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Auto/Economy
5:12 pm
Thu August 11, 2011

A-123 may hire more in Livonia after getting big GM contract

More jobs building batteries could be on the way at A-1-2-3’s factory in Livonia.  The company just won a big contract with General Motors. 

A-123 builds batteries for hybrid, plug-in hybrid and electric vehicles.  

The company recently hired its thousandth employee at the Livonia plant, and the new contract will likely mean more jobs in the future, perhaps hundreds more jobs.   

But General Motors is not revealing anything about the kind of vehicles it will put the A-123 batteries in, or where those vehicles will be sold. 

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Economy
4:25 pm
Thu August 11, 2011

Port Huron parachute maker to hire 275 people

GMA Cover Corp. of Port Huron is has an urgent military contract to make about 20,000 parachutes, and needs workers who know how to sew.
jusben MorgueFile

Business is about to get much better for a Port Huron Company -- and it needs about 275 workers, fast.

GMA Cover Corp. makes cargo netting and parachutes.

The company just got a big military contract to make about 20,000 parachutes in the next six months, so GMA needs people with sewing experience.

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Arts/Culture
4:08 pm
Thu August 11, 2011

New "Be Me" project champions black men in Detroit, Philadelphia

A new initiative in Detroit focuses on the role black men and teens play in the city’s revival.

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Environment
1:30 pm
Thu August 11, 2011

No Asian carp found in search of Illinois lake

Bighead Asian carp caught in Lake Calumet last year
(courtesy of the Illins Department of Natural Resources)

State and federal wildlife officials say their latest search has turned up no Asian carp swimming in an Illinois lake close to Lake Michigan, though they admit they can’t say there are no carp in the lake. 

“We’re saying if there are fish there…they’re there in very low abundances," says Kevin Irons,  the head of the state of Illinois’ office of Nuisance Aquatic Life.   He says no Asian carp were found during a recent four day search of Lake Calumet.   Carp DNA was found in the lake recently.  

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Commentary
1:10 pm
Thu August 11, 2011

Parents: The Forgotten Element

The world will probably little note nor long remember a meeting a legislative committee held in Lansing yesterday. But it should.

The subject was education reform, something that’s been a hot topic for the last few years - especially perhaps in Michigan.

What everybody agrees is that for many students, our schools no longer seem to work. In some places, notably Detroit, many fail to graduate from high school. Others graduate, but lack the skills to make a living or to get more education.

We don’t really like to think about the implications of that. But the bottom line is that we are turning out hundreds of thousands of  young people who have essentially no chance at legitimate jobs that will pay enough to allow what we think of as a decent lifestyle. Think about what that means for society.

In the modern economy, these folks’ future would be pretty hopeless even when times are good. Our politicians have been focusing on what’s wrong with the schools.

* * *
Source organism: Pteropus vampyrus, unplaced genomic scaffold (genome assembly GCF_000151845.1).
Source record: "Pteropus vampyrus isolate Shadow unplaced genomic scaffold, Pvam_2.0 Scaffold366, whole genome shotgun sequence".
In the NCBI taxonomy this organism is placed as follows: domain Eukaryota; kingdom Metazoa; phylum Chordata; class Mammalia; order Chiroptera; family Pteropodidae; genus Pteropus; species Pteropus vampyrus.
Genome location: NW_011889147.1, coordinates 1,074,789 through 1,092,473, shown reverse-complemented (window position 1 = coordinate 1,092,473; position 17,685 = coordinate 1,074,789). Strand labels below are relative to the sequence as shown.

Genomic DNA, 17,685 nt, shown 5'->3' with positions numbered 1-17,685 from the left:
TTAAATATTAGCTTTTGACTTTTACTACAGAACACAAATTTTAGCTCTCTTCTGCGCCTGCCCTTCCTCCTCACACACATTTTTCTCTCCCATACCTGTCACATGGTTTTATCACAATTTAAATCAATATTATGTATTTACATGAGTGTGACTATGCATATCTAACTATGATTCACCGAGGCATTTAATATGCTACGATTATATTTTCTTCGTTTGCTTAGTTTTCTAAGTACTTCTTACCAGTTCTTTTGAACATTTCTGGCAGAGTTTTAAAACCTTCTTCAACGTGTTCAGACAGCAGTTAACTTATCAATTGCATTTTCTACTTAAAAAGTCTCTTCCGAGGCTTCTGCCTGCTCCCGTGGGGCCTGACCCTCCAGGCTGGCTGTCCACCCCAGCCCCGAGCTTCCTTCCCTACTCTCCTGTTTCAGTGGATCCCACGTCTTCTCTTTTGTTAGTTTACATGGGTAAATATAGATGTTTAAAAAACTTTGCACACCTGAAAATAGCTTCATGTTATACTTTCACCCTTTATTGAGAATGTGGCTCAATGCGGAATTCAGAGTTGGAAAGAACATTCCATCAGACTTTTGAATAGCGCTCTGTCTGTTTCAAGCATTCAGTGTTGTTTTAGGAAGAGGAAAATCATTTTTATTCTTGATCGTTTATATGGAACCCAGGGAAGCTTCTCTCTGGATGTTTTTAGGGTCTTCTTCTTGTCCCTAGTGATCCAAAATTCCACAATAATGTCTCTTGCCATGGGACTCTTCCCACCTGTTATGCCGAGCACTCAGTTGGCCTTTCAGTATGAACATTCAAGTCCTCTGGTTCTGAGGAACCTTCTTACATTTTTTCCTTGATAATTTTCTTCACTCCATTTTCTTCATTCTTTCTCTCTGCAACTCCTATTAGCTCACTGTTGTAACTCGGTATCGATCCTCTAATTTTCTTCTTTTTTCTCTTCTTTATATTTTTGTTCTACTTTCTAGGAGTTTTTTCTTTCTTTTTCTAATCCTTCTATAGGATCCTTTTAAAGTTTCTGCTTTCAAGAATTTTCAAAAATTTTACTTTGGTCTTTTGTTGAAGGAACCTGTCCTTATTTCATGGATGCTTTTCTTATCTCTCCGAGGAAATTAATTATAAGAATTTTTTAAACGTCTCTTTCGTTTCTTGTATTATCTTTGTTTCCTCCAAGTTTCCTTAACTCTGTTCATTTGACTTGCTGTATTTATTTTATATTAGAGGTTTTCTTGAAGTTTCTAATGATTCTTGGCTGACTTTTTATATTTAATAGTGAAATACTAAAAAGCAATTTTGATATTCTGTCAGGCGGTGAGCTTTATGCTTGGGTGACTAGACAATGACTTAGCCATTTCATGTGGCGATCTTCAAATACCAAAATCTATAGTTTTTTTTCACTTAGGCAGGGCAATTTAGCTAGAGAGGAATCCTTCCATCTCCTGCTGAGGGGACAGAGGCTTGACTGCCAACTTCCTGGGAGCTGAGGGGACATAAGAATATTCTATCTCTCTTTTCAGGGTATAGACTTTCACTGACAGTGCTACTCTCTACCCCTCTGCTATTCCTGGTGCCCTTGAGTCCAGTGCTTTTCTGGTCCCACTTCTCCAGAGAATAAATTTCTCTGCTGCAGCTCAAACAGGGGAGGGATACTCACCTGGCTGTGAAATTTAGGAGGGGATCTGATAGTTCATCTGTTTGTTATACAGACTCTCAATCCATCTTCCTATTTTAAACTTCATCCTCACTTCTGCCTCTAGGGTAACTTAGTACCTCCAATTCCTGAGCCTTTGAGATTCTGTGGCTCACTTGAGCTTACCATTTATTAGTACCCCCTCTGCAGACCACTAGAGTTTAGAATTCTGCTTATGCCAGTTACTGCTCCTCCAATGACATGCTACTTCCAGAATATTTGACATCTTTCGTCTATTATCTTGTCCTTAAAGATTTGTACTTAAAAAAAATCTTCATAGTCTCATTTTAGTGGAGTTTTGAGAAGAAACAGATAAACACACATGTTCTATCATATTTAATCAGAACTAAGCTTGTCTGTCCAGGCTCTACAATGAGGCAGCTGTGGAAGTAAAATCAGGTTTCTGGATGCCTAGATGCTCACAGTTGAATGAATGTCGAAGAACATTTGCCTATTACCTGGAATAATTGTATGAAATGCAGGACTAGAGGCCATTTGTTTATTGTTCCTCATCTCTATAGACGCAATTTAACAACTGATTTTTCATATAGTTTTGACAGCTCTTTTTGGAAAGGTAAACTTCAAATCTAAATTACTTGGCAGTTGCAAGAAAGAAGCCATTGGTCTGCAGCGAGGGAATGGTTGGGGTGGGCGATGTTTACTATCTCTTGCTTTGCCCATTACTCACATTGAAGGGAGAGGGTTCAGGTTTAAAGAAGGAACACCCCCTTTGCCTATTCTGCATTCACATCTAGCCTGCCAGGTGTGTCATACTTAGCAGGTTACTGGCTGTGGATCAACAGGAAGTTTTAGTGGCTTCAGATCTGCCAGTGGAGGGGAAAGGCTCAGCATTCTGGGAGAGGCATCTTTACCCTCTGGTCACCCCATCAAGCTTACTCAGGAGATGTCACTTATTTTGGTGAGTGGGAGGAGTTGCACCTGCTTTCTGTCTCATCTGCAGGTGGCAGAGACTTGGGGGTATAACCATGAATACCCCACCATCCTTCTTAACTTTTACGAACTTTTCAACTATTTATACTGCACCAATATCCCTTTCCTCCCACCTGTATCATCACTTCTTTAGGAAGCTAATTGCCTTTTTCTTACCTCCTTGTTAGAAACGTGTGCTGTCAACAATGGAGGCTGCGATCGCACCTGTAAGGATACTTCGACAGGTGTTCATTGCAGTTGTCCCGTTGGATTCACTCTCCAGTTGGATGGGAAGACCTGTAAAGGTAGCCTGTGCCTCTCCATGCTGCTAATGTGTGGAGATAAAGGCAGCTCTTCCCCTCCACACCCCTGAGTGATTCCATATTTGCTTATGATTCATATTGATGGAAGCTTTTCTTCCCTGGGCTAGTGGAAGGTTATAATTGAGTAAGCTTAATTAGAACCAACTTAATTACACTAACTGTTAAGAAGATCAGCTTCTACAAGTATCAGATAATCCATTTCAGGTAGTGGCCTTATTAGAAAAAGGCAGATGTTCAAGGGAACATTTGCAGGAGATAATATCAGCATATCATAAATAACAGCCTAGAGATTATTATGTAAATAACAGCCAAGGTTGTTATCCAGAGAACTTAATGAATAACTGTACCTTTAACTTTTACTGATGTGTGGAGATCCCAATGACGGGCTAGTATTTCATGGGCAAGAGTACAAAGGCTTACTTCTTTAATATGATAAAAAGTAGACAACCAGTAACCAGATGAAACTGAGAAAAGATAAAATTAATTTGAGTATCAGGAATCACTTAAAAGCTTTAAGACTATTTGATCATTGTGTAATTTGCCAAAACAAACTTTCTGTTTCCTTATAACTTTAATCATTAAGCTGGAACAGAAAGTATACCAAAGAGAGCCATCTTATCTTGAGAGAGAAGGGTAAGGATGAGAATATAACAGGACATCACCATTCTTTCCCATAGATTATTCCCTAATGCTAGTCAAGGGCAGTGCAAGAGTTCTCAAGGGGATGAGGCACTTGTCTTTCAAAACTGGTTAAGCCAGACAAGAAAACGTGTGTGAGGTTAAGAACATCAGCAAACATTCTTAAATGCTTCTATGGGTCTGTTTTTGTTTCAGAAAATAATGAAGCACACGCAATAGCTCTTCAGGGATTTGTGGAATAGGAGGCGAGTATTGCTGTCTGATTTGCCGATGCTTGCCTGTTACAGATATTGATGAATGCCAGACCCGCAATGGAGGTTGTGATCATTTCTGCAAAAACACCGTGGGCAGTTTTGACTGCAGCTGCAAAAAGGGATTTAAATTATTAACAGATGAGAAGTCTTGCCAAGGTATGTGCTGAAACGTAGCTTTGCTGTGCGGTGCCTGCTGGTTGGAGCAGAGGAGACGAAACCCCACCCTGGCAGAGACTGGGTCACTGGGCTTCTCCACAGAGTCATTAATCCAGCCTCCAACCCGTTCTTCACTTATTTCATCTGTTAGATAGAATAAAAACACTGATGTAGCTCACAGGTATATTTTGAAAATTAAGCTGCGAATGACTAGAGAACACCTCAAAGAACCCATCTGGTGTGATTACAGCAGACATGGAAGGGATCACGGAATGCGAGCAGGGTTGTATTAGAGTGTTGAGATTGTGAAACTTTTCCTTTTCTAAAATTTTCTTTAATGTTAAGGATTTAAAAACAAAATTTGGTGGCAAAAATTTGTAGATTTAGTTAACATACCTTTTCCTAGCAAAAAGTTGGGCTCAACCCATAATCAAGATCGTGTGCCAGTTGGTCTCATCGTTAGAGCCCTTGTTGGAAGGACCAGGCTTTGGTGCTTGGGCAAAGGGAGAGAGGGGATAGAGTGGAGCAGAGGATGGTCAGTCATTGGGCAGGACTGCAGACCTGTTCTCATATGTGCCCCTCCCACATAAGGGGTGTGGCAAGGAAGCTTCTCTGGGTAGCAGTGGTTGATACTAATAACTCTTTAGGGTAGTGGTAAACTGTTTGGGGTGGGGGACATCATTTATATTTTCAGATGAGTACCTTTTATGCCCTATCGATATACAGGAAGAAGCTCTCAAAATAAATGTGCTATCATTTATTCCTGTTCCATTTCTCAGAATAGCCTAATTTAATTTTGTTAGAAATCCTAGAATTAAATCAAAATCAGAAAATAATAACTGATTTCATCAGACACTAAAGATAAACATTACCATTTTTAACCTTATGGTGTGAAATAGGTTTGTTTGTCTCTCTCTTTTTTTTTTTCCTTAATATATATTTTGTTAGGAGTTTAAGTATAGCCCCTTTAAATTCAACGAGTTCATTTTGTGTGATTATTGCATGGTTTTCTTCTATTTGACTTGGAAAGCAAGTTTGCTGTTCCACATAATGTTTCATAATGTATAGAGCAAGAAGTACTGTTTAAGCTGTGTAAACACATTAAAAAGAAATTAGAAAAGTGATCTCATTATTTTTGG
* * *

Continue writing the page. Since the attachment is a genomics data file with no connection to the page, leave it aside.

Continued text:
But what gets discussed too seldom is something that has little to do with what happens in the schools themselves. Even the best educators are terribly handicapped if they don’t have solid support from the students’ caregivers at home.

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Afghanistan
1:04 pm
Thu August 11, 2011

SEAL from Mich. among dead in chopper crash

The military says a 34-year-old Navy SEAL from Michigan was one of 30 American military personnel killed when their Chinook helicopter was shot down by insurgents in Afghanistan.

The Defense Department released Heath Robinson's name Thursday, listing his hometown as Detroit.

The special warfare operator chief petty officer and others aboard the helicopter died Saturday in Wardak Province while supporting Operation Enduring Freedom. He is the only Michigan resident listed among the fatalities.

Of those killed 17 were SEALs and five were Navy special operations troops supporting them. Three Air Force airmen, a five-member Army air crew, seven Afghan commandos and an Afghan interpreter also were killed.

The crash, about 60 miles southwest of Kabul, was the deadliest single loss for U.S. forces in the nearly 10-year Afghan war.

Presidential Visit
11:06 am
Thu August 11, 2011

President Obama to Holland

President Obama visits Holland, MI this afternoon
The U.S. Army Flickr

President Obama is visiting West Michigan this afternoon for a tour of an advanced battery facility at the Johnson Controls plant in Holland. The president takes off from D.C. at 11:45 a.m. and is scheduled to touch down in Grand Rapids at 1:15 p.m. and then head to Holland by 2:25 p.m..

Of course, any presidential visit tends to warrant heavy media coverage. Here’s what news-outlets across the state, and around the nation, are saying about the President’s trip to the mitten state:

Politico.com: Obama’s visit draws mixed reviews

The Washington Post: Obama tries to change subject back to green jobs

The Grand Rapids Press: As President Obama visits Holland battery plant, should government be betting on technology?

MichiganRadio.org: Holland hopes to become leader in advanced battery manufacturing

The Grand Rapids Press: President Barack Obama's visit to Holland will be light on prominent Republicans

HollandSentinel.com: COMMENTARY — What about jobs, Mr. President?

The New York Times: Obama team turns its focus to tough re-election fight

Environment
10:26 am
Thu August 11, 2011

White House issues first ever fuel economy standards for biggest trucks

Medium and heavy duty trucks built in 2014 through 2018 will have to meet new fuel economy and greenhouse gas standards.
Photo courtesy of EPA

When you’re on the highway, you see all those big 18-wheelers... the cement trucks and trucks hauling logs... the refrigerated trucks heading to the grocery store... pretty soon, all these kinds of trucks will be seeing some changes.

David Friedman is with the Union of Concerned Scientists. He says these trucks are cleaner than they used to be.

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News Roundup
8:59 am
Thu August 11, 2011

In this morning's news

Morning News Roundup, Thursday, August 11th
Brother O'Mara Flickr

Obama to Holland